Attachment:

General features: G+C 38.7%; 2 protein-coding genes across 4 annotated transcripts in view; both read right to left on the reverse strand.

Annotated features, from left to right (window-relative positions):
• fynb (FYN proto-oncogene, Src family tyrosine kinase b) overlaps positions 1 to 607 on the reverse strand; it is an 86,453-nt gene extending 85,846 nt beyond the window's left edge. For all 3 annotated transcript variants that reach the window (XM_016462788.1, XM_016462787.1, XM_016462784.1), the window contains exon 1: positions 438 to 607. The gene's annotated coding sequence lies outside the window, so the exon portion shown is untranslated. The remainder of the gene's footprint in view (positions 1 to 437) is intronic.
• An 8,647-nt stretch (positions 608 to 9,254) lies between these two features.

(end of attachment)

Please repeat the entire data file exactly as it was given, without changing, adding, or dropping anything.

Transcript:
General features: G+C 38.7%; 2 protein-coding genes across 4 annotated transcripts in view; both read right to left on the reverse strand.

Annotated features, from left to right (window-relative positions):
• fynb (FYN proto-oncogene, Src family tyrosine kinase b) overlaps positions 1 to 607 on the reverse strand; it is an 86,453-nt gene extending 85,846 nt beyond the window's left edge. For all 3 annotated transcript variants that reach the window (XM_016462788.1, XM_016462787.1, XM_016462784.1), the window contains exon 1: positions 438 to 607. The gene's annotated coding sequence lies outside the window, so the exon portion shown is untranslated. The remainder of the gene's footprint in view (positions 1 to 437) is intronic.
• An 8,647-nt stretch (positions 608 to 9,254) lies between these two features.